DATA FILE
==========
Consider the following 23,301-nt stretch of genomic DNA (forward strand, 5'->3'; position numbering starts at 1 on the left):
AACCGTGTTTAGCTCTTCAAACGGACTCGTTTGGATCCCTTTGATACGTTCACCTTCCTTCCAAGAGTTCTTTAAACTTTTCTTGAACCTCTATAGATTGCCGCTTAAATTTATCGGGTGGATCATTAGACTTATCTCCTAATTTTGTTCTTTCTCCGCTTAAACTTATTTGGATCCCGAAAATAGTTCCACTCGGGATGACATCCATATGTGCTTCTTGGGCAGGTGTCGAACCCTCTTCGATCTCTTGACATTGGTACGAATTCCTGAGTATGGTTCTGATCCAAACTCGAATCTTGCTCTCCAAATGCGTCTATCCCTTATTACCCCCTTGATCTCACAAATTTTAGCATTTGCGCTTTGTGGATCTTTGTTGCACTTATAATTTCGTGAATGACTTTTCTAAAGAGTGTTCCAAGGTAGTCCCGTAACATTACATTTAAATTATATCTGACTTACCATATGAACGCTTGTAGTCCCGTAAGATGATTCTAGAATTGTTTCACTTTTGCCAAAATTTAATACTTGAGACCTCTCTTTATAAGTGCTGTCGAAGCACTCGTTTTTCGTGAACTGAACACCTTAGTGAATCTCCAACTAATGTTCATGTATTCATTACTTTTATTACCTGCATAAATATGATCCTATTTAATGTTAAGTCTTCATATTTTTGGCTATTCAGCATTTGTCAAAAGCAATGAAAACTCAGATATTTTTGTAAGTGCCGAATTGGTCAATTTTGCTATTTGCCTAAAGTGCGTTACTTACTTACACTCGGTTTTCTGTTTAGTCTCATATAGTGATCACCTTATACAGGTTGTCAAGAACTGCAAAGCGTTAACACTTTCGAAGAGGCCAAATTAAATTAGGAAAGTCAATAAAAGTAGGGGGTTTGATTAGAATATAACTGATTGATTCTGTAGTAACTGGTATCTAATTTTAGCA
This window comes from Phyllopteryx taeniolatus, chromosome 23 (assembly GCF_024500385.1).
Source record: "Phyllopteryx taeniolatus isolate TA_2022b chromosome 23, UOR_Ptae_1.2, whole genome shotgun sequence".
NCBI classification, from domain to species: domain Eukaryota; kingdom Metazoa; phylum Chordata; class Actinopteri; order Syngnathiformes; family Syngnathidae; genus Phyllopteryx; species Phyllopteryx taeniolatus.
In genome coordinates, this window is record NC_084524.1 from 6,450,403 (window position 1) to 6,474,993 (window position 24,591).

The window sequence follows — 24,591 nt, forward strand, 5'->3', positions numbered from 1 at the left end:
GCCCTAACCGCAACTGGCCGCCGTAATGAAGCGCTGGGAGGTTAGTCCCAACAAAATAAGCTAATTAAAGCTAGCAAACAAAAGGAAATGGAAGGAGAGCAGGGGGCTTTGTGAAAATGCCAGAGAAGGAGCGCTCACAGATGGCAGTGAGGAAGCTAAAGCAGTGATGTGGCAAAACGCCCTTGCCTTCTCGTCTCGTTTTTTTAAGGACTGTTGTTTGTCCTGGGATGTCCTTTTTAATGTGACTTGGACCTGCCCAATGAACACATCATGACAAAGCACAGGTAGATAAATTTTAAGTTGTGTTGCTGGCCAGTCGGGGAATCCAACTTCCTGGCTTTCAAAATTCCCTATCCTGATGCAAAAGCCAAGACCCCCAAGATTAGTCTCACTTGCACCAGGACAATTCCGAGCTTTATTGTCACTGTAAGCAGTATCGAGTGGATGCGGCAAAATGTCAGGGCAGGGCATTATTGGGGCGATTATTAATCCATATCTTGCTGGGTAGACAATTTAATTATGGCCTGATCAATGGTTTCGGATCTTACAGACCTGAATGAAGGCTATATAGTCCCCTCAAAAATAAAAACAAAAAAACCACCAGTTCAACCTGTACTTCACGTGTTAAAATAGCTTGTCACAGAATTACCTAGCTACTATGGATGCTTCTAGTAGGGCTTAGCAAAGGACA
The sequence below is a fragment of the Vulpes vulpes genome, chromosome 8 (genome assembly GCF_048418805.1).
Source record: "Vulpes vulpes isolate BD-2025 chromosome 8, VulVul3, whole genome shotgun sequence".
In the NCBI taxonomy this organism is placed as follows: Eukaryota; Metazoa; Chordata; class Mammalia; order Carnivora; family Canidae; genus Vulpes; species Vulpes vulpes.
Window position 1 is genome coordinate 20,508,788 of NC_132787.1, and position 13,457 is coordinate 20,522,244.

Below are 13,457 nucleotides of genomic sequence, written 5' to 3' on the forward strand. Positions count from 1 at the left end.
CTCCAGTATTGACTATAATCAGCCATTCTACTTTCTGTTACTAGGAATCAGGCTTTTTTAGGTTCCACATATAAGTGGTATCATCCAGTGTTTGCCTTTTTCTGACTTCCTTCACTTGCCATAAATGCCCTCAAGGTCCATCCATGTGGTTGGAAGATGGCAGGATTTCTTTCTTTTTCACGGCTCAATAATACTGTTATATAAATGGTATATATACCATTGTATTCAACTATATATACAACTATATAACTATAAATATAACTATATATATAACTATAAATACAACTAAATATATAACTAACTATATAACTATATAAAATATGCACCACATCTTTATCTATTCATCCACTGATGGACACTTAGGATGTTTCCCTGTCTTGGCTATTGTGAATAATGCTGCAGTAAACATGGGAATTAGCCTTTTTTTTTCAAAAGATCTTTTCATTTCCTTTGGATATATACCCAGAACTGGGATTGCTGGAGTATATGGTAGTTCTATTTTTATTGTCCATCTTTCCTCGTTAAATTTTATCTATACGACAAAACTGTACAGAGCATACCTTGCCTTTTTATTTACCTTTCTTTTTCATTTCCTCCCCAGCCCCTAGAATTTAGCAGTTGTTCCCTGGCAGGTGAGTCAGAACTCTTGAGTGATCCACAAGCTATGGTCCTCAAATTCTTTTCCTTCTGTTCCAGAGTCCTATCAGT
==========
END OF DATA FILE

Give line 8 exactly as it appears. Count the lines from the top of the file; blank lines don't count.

GCCCTAACCGCAACTGGCCGCCGTAATGAAGCGCTGGGAGGTTAGTCCCAACAAAATAAGCTAATTAAAGCTAGCAAACAAAAGGAAATGGAAGGAGAGCAGGGGGCTTTGTGAAAATGCCAGAGAAGGAGCGCTCACAGATGGCAGTGAGGAAGCTAAAGCAGTGATGTGGCAAAACGCCCTTGCCTTCTCGTCTCGTTTTTTTAAGGACTGTTGTTTGTCCTGGGATGTCCTTTTTAATGTGACTTGGACCTGCCCAATGAACACATCATGACAAAGCACAGGTAGATAAATTTTAAGTTGTGTTGCTGGCCAGTCGGGGAATCCAACTTCCTGGCTTTCAAAATTCCCTATCCTGATGCAAAAGCCAAGACCCCCAAGATTAGTCTCACTTGCACCAGGACAATTCCGAGCTTTATTGTCACTGTAAGCAGTATCGAGTGGATGCGGCAAAATGTCAGGGCAGGGCATTATTGGGGCGATTATTAATCCATATCTTGCTGGGTAGACAATTTAATTATGGCCTGATCAATGGTTTCGGATCTTACAGACCTGAATGAAGGCTATATAGTCCCCTCAAAAATAAAAACAAAAAAACCACCAGTTCAACCTGTACTTCACGTGTTAAAATAGCTTGTCACAGAATTACCTAGCTACTATGGATGCTTCTAGTAGGGCTTAGCAAAGGACA